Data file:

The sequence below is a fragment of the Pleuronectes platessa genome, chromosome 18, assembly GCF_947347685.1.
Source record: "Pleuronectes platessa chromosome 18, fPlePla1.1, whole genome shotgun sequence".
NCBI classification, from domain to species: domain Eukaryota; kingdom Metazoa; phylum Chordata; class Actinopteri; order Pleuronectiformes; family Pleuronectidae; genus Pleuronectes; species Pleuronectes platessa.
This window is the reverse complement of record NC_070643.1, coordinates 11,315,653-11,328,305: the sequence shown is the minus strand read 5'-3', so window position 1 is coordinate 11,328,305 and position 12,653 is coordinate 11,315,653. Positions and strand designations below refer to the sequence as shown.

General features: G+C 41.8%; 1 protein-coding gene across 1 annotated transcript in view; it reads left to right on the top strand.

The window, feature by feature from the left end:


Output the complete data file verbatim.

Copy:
The sequence below is a fragment of the Pleuronectes platessa genome, chromosome 18, assembly GCF_947347685.1.
Source record: "Pleuronectes platessa chromosome 18, fPlePla1.1, whole genome shotgun sequence".
NCBI classification, from domain to species: domain Eukaryota; kingdom Metazoa; phylum Chordata; class Actinopteri; order Pleuronectiformes; family Pleuronectidae; genus Pleuronectes; species Pleuronectes platessa.
This window is the reverse complement of record NC_070643.1, coordinates 11,315,653-11,328,305: the sequence shown is the minus strand read 5'-3', so window position 1 is coordinate 11,328,305 and position 12,653 is coordinate 11,315,653. Positions and strand designations below refer to the sequence as shown.

General features: G+C 41.8%; 1 protein-coding gene across 1 annotated transcript in view; it reads left to right on the top strand.

The window, feature by feature from the left end: